Planetarium Show

Dale Fields, Associate Professor of Astronomy, introduces the Planetarium to some of the attendees of the Science, Imaging & Astronomy (SIA) Expo on Saturday Oct. 11, 2014 at the Center for Sciences Building. Woodland Hills, Calif. Photo: Mohammad Djauhari
Dale Fields, Associate Professor of Astronomy, introduces the Planetarium to some of the attendees of the Science, Imaging & Astronomy (SIA) Expo on Saturday Oct. 11, 2014 at the Center for Sciences Building. Woodland Hills, Calif. Photo: Mohammad Djauhari

Relaxed in reclining seats and with the ambiance of a dimly lit room, astronomy lovers of all ages got to explore the universe in the planetarium at Pierce College’s Center for the Sciences on Saturday Oct. 11.

Pierce College held its second Science Imaging and Astronomy [SIA] Expo allowing science and astronomy enthusiasts to connect and indulge in a world of telescopes, satellite images and three dimensional astronomical pictures just south of the Mall.

One main attraction at the SIA Expo was the Planetarium shows offered throughout the day that many gathered to expand and gain more knowledge of their universe and the world around them with Pierce College Astronomy Instructor Dale Fields.

“The rest of the universe is an understandable thing,” Fields said.

Fields tried to make the main goal of the Planetarium shows a way for people to see that our universe is not chaos and that it is something that we do have the ability to figure out and the capacity to understand.

According to Pierce College student and physics and astronomy tutor Stavros Diamantopoulos, the planetarium show is always something attractive even if you have no clue about astronomy.

“The planetarium is cool, and it attracts all ages,” Diamantopoulos said.

There were three different types of shows that were going on throughout the day. There were two presentations in the morning and late afternoon about “The Voyager Files” and “Hubble Discoveries” as well as a mid-day presentation about “Exploring the Universe.”

The first show of the day was based on The Voyager and its missions along with analysis and photos of different planets in our solar system, space probes and their features.

The third and only presentation about “Exploring the Universe” gave an in depth lesson of the world, planets, universe and galaxies around us.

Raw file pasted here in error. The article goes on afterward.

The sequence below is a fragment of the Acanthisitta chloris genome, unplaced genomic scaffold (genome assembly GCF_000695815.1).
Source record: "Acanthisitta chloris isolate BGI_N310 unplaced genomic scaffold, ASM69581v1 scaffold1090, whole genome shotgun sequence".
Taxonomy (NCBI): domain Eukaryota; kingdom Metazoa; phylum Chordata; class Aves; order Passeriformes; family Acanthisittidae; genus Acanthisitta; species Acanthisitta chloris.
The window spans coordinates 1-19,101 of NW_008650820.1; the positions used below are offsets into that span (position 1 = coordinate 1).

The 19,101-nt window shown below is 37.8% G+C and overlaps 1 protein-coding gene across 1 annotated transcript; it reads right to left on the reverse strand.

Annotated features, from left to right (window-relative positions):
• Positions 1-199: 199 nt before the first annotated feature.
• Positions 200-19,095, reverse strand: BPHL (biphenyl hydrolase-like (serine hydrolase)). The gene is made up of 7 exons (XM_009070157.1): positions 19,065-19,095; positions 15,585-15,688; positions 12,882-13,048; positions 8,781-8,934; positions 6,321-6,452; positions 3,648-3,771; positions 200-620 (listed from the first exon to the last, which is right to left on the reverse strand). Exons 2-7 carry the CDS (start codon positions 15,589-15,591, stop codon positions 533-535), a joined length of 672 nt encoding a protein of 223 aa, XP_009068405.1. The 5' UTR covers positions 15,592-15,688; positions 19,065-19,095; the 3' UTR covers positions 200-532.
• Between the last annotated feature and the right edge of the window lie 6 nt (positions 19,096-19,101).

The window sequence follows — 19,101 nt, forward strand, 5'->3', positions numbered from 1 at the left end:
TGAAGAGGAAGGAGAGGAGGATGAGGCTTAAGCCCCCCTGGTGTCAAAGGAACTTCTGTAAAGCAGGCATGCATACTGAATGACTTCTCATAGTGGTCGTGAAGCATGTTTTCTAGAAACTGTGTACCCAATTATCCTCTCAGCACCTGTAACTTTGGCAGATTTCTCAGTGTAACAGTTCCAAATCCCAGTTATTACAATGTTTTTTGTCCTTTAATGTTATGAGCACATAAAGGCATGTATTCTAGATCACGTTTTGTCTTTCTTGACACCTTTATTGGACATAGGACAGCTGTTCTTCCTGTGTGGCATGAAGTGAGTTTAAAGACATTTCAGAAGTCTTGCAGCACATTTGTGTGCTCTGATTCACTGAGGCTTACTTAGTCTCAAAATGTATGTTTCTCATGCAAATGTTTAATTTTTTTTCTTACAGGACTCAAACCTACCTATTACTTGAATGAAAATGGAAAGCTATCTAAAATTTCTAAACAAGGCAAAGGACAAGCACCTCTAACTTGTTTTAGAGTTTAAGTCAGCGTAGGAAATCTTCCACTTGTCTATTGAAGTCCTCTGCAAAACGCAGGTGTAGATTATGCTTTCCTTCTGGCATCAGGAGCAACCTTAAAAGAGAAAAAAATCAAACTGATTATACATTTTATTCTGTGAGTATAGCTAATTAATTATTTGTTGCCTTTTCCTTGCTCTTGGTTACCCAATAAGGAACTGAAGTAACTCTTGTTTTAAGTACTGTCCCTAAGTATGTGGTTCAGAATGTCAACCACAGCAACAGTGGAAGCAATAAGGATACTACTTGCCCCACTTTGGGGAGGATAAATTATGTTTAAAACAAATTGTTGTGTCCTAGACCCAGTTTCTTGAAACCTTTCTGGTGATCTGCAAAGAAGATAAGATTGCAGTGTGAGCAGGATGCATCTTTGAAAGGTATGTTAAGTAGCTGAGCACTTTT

Fields said that he does more of the night time observations rather than the early morning events, like the recent blood moon this past Wednesday morning.

Starting with a view of the sky and how the sun moves during the day from morning to night Fields began with an on earth view then zoomed out for a larger scale view of our home planet.

“We could be the descendants of Martians,” Fields said.

The planetarium shows were a way to gain some perspective on the multiple possibilities on our galaxy’s development and how the universe around us affects every aspect of life.

Leaving viewers with a better understanding of life through short animations, pictures, different dimensions and views of the planets and their surrounding moons the some audience members were even able to pick out their favorite portions.

“My favorite part was probably the pictures,” Moorpark student Paul Mauricio said.

There were many things that audience members gained from the show. 7-year-old Pierce Groves a student from Blanche Reynolds Elementary School was one of the biggest enthusiasts in the crowd asking many questions and trying to fulfill his curiosity.

“Can you bring dirt to Venus and then plant a tree and then in could filter the carbon dioxide?” Groves asked.

According to Pierce Grove by going to the planetarium show he learned that our galaxy and our universe are bigger that we may think.

“I know that Mars used to have a ton of water, but it used to be the most watery planet in the galaxy, but then an asteroid that destroyed all the water slowly,” Groves said.

The Grove family came to the SIA Expo because of their son’s curiosity. Keith Groves heard about the expo while on his way to work and thought to come and check it out.

“I heard about it on the radio,” Keith Groves who works for the Naval Satellite Operations Center said.

One thing that Diamantopoulos enjoyed was that professor Fields stayed after the show and answered almost any question from the crowd and explained things to people which is way to bring them closer to astronomy.

“As an astronomer part of my job is to remind you, of how important everyone here is,” Fields said.